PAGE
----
Expansion is now the defining trend in the worldwide development of higher education. Some predict that by 2020, 40 percent of the global workforce will be knowledge workers with a need for tertiary qualifications. So the World Bank, which made basic education its priority in the 1980s and 1990s, is now urging countries that have not yet done so to develop their higher education systems. And indeed, most claim that they want to join the knowledge society by following the example of developed countries, where age participation rates (APRs) in higher education of 40 to 50 percent are now perceived as necessary for sustained and sustainable development.
Accordingly, student enrollments in the developing world are burgeoning. Already there are some 140 million postsecondary students globally, if part-time enrollments are included. China and India have doubled enrollments in the past ten years, giving China the world’s largest higher education system, with some 25 million students. But the many developing countries with APRs of less than 10 percent have a big hill to climb.
Some are tackling this challenge with vigor. Malaysia plans to raise its APR from 39 percent to 50 percent by 2010. The government of Trinidad and Tobago aims for an APR of 60 percent (up from 11.9 percent in 2007) by 2015. India, where each one percent increase in APR means a million more students, also has ambitious plans to go from 10 percent to 15 percent by 2012.
It is in the interest of the United States and the West to support this trend. Educating people to higher levels will increase prosperity of poorer countries, thus contributing to their political and economic stability and expanding their potential as markets for Western goods. College graduates from developing countries also increase the global pool of highly qualified workers and contribute to migration patterns that can work to the advantage of all the countries involved. The U.S. benefits greatly from the inputs of Chinese and Indian immigrants with advanced education. Those who remain in the U.S. contribute directly to its prosperity, while those who return to their countries often forge business and political links with the U.S.
More generally, highly skilled migrants provide a cushion of flexibility in changing economic times that unskilled immigrants do not. In Europe, as the economy slackens, some of the skilled migrants from new member states of the European Union, such as Poland, who went to work in Western Europe are now returning home with savings that will enable them to set up businesses in their own fast-growing economies.
The question, then, is not whether developing countries should try to expand their higher education systems, taking advantage of Western partnerships, but how they can do so rapidly and with reasonable quality.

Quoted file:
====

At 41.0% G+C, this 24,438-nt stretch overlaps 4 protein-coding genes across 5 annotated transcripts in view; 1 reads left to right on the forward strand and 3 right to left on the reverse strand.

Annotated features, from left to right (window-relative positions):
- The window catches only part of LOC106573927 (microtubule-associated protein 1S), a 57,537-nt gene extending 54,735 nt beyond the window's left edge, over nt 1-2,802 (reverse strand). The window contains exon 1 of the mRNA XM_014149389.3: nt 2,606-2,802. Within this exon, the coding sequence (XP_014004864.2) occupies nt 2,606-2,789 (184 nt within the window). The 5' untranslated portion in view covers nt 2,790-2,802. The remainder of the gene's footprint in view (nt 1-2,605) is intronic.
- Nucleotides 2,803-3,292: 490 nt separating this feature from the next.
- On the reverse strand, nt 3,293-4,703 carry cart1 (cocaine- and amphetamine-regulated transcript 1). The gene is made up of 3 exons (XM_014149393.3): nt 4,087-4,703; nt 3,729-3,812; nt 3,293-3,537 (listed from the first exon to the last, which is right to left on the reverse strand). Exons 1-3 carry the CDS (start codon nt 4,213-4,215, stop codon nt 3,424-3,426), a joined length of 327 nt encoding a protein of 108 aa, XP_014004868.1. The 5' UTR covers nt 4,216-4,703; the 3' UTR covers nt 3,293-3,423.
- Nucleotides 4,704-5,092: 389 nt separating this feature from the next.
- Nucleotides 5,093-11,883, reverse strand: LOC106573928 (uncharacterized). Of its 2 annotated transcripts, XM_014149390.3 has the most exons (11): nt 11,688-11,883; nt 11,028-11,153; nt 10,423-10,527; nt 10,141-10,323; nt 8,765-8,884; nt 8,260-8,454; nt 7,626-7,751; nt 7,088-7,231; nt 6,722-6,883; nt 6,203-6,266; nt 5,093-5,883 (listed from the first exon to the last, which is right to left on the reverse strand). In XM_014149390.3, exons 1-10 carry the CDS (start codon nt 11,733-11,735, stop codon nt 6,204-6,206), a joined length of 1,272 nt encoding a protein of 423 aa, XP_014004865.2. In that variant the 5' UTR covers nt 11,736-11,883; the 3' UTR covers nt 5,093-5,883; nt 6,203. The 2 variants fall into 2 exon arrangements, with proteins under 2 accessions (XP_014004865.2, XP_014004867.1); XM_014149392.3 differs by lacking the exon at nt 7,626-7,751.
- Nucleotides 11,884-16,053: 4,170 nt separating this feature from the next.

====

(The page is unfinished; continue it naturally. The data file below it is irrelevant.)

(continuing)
There is a growing realization that government provision of higher education in traditional modes alone cannot accomplish this task. When calculated on a per-capita basis, government allocations for higher education worldwide show a steady decline. For example, due to massive enrollment increases, public expenditure per student in Africa fell by four-fifths in the period between 1980 and 1995. The inability of governments to respond to the growing demand for tertiary education poses a political problem in developing countries that have previously assumed that state provision of residential education is the only way of supplying this public good. Their small residential campuses are completely unsuited to the numbers now crowding into them, and the facilities expansion that would be needed were they to accommodate all current and future students on those campuses is beyond their means.
So two strategies are being employed to diversify the ways that higher education is offered and funded. The most significant and politically sensitive of these is the development or importation of private higher education, which is now the fastest-growing element of the postsecondary education sector worldwide. But low-cost public provision is still essential, because in poorer countries, residential private higher education, which may increase the number of seats available, is beyond the financial and geographical reach of most students.
Open and distance learning (ODL) and eLearning are increasingly seen as key to providing access to the wider student population now seeking higher education, especially to working adults and those in remote rural areas. In 1988 there were only ten open universities in the whole 53-nation Commonwealth; by 2005 there were 13 open universities in India alone. Our focus here is on the fundamental question of how these new providers, mostly in the public sector but including a growing number of private institutions, can offer high-quality higher education at an affordable price.
The Ministers' Dilemma
The ambition of ministers of education in developing countries is to provide wide access to high-quality higher education at a low cost. Making a triangle from the three vectors of access, quality, and cost gives us a simple way of representing different models of higher education.
Defining the vectors of access and cost is pretty straightforward, since student numbers and per capita costs are amenable to quantitative analysis. But what about quality? What are the conventional concepts of educational quality, and how have they changed over time? Let’s start by revisiting the 19th-century controversies surrounding the creation of London University.